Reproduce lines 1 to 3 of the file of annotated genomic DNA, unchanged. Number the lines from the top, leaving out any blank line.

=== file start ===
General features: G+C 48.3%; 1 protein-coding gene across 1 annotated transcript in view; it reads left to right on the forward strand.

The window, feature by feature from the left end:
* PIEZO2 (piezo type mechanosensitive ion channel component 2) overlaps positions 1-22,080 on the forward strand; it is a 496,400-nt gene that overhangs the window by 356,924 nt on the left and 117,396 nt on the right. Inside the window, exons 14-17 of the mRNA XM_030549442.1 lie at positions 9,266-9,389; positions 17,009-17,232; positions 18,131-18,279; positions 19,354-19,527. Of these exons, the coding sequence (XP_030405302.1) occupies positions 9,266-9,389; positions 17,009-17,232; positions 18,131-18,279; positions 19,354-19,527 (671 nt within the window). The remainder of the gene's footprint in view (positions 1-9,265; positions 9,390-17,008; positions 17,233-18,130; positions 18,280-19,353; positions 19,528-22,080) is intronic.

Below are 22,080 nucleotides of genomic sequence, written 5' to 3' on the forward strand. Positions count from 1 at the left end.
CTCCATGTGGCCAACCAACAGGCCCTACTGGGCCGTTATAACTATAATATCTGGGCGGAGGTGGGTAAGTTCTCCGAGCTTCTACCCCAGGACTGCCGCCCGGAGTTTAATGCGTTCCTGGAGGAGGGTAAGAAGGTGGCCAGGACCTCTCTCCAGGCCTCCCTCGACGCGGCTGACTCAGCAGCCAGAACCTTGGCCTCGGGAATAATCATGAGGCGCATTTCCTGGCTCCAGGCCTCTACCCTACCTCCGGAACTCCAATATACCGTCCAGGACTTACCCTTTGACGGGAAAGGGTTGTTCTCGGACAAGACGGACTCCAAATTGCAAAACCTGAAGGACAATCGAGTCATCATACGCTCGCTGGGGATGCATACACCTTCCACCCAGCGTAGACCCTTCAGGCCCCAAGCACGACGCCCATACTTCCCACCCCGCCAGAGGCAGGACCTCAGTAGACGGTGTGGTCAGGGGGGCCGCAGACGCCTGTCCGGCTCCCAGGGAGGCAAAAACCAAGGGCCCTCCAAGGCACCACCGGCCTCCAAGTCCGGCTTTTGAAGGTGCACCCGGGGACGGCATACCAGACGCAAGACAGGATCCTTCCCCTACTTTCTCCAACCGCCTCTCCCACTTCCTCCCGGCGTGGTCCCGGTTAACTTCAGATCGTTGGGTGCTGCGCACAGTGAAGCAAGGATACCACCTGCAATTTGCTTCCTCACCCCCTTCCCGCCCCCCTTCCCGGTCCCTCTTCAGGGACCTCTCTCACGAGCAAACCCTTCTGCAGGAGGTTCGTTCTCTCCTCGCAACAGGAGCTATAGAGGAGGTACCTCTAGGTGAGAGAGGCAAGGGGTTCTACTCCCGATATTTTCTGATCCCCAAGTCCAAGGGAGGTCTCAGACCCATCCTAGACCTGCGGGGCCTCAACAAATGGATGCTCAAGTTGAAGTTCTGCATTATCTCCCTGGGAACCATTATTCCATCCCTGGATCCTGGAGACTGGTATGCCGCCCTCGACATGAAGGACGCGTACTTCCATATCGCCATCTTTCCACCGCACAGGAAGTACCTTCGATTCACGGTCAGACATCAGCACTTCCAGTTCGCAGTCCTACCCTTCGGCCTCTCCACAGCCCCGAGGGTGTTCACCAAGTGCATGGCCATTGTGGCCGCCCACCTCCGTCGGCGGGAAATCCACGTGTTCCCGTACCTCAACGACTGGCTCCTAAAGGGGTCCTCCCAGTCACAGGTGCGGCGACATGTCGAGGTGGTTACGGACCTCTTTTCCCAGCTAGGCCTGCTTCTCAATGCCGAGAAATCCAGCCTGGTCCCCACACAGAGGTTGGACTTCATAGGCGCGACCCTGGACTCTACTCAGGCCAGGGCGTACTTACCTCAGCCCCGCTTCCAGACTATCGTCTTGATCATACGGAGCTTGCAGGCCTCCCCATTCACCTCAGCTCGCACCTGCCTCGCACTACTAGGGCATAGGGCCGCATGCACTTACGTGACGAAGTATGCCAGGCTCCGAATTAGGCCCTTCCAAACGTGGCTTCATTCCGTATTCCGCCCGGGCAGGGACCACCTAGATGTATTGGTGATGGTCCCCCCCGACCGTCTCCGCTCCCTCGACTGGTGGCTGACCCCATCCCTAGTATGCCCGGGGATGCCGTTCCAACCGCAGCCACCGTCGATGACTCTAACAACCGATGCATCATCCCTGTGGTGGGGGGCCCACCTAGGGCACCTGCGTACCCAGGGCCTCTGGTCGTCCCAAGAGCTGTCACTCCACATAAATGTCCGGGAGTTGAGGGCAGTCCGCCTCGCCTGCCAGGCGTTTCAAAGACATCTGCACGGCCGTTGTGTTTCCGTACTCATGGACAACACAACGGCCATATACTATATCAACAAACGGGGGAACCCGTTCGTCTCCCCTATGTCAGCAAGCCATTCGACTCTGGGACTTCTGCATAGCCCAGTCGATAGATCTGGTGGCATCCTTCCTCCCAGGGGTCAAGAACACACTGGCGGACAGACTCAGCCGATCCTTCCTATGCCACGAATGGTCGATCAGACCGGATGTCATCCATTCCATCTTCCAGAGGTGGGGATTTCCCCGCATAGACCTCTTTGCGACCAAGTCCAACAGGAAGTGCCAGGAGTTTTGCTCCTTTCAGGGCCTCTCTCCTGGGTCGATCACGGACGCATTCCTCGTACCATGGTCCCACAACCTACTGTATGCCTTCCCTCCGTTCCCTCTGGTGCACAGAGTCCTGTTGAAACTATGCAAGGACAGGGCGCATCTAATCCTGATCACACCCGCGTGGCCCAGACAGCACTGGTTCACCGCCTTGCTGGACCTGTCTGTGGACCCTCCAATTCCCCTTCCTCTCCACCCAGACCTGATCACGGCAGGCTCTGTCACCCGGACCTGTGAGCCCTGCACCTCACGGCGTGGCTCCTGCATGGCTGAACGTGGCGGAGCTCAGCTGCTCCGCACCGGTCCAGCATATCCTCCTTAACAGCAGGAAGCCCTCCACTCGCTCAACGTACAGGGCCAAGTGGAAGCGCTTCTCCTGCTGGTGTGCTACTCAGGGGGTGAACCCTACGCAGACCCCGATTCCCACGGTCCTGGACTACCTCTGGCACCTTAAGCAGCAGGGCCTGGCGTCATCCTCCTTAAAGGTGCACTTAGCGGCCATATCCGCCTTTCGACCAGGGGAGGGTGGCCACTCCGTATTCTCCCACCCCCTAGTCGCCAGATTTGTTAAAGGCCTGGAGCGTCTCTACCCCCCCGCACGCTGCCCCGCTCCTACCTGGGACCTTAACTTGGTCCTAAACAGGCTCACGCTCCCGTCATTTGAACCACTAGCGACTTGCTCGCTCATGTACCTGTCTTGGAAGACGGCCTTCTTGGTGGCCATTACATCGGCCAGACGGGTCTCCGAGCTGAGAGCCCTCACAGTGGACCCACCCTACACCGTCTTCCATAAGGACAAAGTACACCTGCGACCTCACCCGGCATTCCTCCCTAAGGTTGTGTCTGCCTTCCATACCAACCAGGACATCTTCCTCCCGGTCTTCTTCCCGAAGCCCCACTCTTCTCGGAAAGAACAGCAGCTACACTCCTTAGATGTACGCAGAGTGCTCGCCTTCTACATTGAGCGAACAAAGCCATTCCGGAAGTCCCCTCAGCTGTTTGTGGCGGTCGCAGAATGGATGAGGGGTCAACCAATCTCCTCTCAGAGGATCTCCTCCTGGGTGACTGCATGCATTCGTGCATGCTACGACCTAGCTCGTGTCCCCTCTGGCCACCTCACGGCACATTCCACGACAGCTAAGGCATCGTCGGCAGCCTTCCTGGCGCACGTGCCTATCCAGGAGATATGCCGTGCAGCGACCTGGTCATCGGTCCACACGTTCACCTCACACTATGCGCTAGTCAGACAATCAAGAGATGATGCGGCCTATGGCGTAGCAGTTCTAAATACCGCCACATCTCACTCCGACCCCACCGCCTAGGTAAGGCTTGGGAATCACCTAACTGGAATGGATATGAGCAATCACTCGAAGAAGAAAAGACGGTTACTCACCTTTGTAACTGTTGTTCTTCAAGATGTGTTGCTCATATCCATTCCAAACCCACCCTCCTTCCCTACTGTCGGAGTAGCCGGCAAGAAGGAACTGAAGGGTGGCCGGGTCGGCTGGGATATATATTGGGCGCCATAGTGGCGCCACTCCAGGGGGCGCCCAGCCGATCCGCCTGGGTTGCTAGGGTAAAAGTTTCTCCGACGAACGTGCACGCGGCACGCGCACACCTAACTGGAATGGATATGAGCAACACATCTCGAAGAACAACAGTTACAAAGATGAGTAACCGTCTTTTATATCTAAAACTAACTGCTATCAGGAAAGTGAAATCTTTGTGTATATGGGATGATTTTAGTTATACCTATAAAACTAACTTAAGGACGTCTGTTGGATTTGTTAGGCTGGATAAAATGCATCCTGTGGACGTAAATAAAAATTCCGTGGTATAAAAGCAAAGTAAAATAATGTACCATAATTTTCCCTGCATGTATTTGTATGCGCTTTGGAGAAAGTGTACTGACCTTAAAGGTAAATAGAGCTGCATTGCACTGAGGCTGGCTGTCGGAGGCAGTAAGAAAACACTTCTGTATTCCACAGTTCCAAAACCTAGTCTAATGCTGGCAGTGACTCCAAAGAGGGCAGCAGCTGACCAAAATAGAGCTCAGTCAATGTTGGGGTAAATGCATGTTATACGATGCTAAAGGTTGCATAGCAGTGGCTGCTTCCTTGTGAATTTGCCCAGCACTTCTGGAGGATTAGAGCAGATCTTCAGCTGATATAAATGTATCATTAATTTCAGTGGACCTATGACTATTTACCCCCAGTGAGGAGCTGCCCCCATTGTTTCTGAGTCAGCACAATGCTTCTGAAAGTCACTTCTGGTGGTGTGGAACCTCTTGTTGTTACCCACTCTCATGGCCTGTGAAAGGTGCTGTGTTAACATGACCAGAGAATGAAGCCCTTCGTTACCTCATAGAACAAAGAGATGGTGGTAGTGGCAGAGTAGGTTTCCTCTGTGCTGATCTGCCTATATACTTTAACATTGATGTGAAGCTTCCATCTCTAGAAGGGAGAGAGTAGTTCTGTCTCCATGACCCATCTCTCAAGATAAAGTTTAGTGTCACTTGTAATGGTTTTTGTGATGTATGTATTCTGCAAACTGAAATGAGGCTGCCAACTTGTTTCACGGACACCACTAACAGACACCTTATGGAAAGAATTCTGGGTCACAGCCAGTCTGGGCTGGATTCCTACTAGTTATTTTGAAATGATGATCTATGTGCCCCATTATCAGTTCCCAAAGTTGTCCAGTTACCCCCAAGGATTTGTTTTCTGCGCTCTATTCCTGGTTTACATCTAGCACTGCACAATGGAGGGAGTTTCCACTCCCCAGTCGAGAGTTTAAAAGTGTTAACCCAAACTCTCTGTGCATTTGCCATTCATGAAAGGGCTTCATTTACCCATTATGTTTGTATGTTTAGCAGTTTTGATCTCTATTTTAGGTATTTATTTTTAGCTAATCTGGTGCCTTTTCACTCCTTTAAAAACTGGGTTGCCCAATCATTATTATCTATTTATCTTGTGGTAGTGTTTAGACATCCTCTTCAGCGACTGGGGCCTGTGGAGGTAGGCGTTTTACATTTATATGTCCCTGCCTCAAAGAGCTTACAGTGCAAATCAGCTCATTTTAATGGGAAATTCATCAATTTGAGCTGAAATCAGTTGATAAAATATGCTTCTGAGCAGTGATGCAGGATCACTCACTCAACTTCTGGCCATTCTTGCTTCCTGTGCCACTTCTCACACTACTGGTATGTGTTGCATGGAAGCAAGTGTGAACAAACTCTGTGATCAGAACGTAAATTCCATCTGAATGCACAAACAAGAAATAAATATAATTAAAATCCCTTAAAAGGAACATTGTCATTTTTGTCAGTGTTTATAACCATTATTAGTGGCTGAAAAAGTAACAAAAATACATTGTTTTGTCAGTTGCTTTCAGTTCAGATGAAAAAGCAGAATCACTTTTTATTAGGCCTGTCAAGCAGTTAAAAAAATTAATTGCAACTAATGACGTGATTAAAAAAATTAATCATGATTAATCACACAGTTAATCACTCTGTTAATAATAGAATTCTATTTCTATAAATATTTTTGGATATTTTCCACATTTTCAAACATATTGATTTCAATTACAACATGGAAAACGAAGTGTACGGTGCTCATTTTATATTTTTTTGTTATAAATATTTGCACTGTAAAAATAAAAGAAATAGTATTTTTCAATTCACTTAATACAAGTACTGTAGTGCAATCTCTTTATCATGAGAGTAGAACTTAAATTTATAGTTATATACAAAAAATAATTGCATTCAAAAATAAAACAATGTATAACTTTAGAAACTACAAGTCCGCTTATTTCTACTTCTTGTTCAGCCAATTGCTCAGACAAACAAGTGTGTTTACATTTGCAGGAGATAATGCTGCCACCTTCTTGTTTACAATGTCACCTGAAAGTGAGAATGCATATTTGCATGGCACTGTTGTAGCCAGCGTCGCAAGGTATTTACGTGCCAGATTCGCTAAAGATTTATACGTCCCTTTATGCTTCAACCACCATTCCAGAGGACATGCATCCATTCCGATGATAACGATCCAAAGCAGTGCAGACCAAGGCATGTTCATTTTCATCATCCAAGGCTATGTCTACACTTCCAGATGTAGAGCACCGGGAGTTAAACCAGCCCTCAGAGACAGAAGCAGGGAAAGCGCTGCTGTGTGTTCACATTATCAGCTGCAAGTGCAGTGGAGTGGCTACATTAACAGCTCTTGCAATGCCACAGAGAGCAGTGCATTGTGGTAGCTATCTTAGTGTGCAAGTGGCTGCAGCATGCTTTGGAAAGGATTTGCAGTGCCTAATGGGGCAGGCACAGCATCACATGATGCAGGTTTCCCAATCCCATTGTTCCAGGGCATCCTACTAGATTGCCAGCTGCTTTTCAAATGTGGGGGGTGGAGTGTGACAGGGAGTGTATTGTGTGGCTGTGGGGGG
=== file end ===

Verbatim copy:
General features: G+C 48.3%; 1 protein-coding gene across 1 annotated transcript in view; it reads left to right on the forward strand.

The window, feature by feature from the left end:
* PIEZO2 (piezo type mechanosensitive ion channel component 2) overlaps positions 1-22,080 on the forward strand; it is a 496,400-nt gene that overhangs the window by 356,924 nt on the left and 117,396 nt on the right. Inside the window, exons 14-17 of the mRNA XM_030549442.1 lie at positions 9,266-9,389; positions 17,009-17,232; positions 18,131-18,279; positions 19,354-19,527. Of these exons, the coding sequence (XP_030405302.1) occupies positions 9,266-9,389; positions 17,009-17,232; positions 18,131-18,279; positions 19,354-19,527 (671 nt within the window). The remainder of the gene's footprint in view (positions 1-9,265; positions 9,390-17,008; positions 17,233-18,130; positions 18,280-19,353; positions 19,528-22,080) is intronic.